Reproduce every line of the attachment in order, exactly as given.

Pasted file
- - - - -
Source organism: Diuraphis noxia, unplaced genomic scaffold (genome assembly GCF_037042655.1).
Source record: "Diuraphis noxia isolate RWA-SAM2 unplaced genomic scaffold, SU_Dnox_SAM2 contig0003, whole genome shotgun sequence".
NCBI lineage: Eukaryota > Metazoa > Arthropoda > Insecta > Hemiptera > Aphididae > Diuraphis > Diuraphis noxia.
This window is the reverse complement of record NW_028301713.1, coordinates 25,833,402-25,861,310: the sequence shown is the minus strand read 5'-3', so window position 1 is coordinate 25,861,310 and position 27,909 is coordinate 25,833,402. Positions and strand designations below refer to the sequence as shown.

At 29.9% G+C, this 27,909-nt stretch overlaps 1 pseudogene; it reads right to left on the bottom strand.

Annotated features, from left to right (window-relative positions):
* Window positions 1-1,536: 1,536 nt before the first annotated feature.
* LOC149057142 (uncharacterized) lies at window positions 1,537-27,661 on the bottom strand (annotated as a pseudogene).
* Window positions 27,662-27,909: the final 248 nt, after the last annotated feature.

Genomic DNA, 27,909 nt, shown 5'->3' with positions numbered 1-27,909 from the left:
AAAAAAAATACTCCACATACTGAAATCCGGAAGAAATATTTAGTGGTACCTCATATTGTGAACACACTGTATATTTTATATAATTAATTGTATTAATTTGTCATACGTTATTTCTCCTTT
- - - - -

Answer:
Source organism: Diuraphis noxia, unplaced genomic scaffold (genome assembly GCF_037042655.1).
Source record: "Diuraphis noxia isolate RWA-SAM2 unplaced genomic scaffold, SU_Dnox_SAM2 contig0003, whole genome shotgun sequence".
NCBI lineage: Eukaryota > Metazoa > Arthropoda > Insecta > Hemiptera > Aphididae > Diuraphis > Diuraphis noxia.
This window is the reverse complement of record NW_028301713.1, coordinates 25,833,402-25,861,310: the sequence shown is the minus strand read 5'-3', so window position 1 is coordinate 25,861,310 and position 27,909 is coordinate 25,833,402. Positions and strand designations below refer to the sequence as shown.

At 29.9% G+C, this 27,909-nt stretch overlaps 1 pseudogene; it reads right to left on the bottom strand.

Annotated features, from left to right (window-relative positions):
* Window positions 1-1,536: 1,536 nt before the first annotated feature.
* LOC149057142 (uncharacterized) lies at window positions 1,537-27,661 on the bottom strand (annotated as a pseudogene).
* Window positions 27,662-27,909: the final 248 nt, after the last annotated feature.

Genomic DNA, 27,909 nt, shown 5'->3' with positions numbered 1-27,909 from the left:
AAAAAAAATACTCCACATACTGAAATCCGGAAGAAATATTTAGTGGTACCTCATATTGTGAACACACTGTATATTTTATATAATTAATTGTATTAATTTGTCATACGTTATTTCTCCTTT